How Daft Punk brought house music to the masses with their debut record Homework

In the mid 1990s amongst the world’s Britpop craze, a mysterious duo named Daft Punk brought French house music to the forefront of our collective consciousness.

A stage name and what would later become cyborg identities for Thomas Bangalter and Guy-Manuel de Homem-Christo, Daft Punk saw their explosive start after the release of two singles, The New Wave and Da Funk on Soma Quality Recordings.

No ordinary debut singles, their massive popularity quickly started a bidding war which eventually saw Virgin Records sign the pair. Shortly afterwards their debut LP Homework was released on January 17, 1997, years before they put on the helmets.

Daft Punk Homework 20 years

Daft Punk’s DIY attitude and less-is-more approach to Homework are what makes their iconic debut LP hold together 20 years later.

In the same fashion that modern psychedelic bands will never fail to cite Pink Floyd as an influence, or the way every singer/songwriter today takes nods from Bob Dylan, house, acid, techno and multiple other realms of electro credit Daft Punk as the vital stepping stone which these genres used as a springboard.

Their use of sampling, early bassline and keyboard synths, an array of live effects, vocoders and iconic drum machines created a heavy, full-bodied analogue sound that is still tough to emulate on modern hardware.

Perhaps the end-all reason for this sonic weightiness was the fact that Bangalter and de Homem-Christo composed every song on Homework for live performances. The LP itself was an afterthought, a collection of the tracks they had up their sleeve and had been playing to audiences for years.

For example Daftendirekt, the album’s opener, had been heard as early as a Belgian techno event in 1995. Their famous live album Alive 1997, a recording of a set in Birmingham’s Que Club, begins with Daftendirekt’s main sample, layered with the percussion and synth lines of Da Funk.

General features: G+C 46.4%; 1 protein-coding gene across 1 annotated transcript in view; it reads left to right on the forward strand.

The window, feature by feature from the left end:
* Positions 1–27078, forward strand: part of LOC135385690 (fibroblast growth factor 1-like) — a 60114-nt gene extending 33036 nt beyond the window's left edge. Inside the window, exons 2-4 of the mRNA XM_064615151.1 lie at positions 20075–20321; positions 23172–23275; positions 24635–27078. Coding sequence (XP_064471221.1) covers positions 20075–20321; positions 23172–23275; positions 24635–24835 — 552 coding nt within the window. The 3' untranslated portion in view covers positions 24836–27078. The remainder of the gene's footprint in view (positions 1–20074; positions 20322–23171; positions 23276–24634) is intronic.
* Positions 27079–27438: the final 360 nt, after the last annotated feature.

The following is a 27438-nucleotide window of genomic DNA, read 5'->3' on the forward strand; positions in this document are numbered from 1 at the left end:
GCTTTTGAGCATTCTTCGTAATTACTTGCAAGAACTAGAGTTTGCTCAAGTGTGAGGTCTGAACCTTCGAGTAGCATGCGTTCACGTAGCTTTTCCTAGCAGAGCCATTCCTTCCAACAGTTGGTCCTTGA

What had been their show’s beginnings became their debut album’s introduction, and the rest of the track list was just as considered.

In a rare 1997 interview with Dance Music Authority magazine, De-Homem Christo remarked:

“There was no intended theme because all the tracks were recorded before we arranged the sequence of the album. The idea was to make the songs better by arranging them the way we did; to make it more even as an album.”

Revolution 909, a clear reference to Roland’s staple drum machine, shows the robots’ propensity for that line of hardware, an unrelenting tour de force of just how far the piece of technology can be pushed.

Similarly Around The World, the third single released from Homework, encapsulates Daft Punk’s savvy use of vocoders, bouncy bass line synths and acid-influenced, house friendly hooks which echoed most strongly throughout their 2001 sophomore record Discovery.

Homework represents the careful distillation of an encyclopaedic knowledge of all things electronic, an unbelievably fleshed-out record that has gone above and beyond being iconic. What’s more, Daft Punk chose to record this LP at home despite Virgin Records’ best efforts to swing them otherwise.

It’s the reason Homework took that particular name – Daft Punk were doing the bedroom producer dance 15 years before it became a faint possibility to the rest of the world.

A vision of the future realised with astounding clarity, the continuing shelf life of Homework has come down to it’s prediction of modern electronic trends.

High Fidelity has a home amongst the tail-end of a daytime, slow-burning house set.

Alive, the namesake for Daft Punk’s two live albums, would warp the minds of any modern trance audience.

Rock’n Roll is the messed up distortion fest your body craves during a festival-closing acid set.

Rollin’ & Scratchin’ is the overzealous, decimated electro Justice became famous for.

Truly great albums stand the test of time for a reason. We wish you a Happy Birthday, Homework, but 20 years is just the beginning.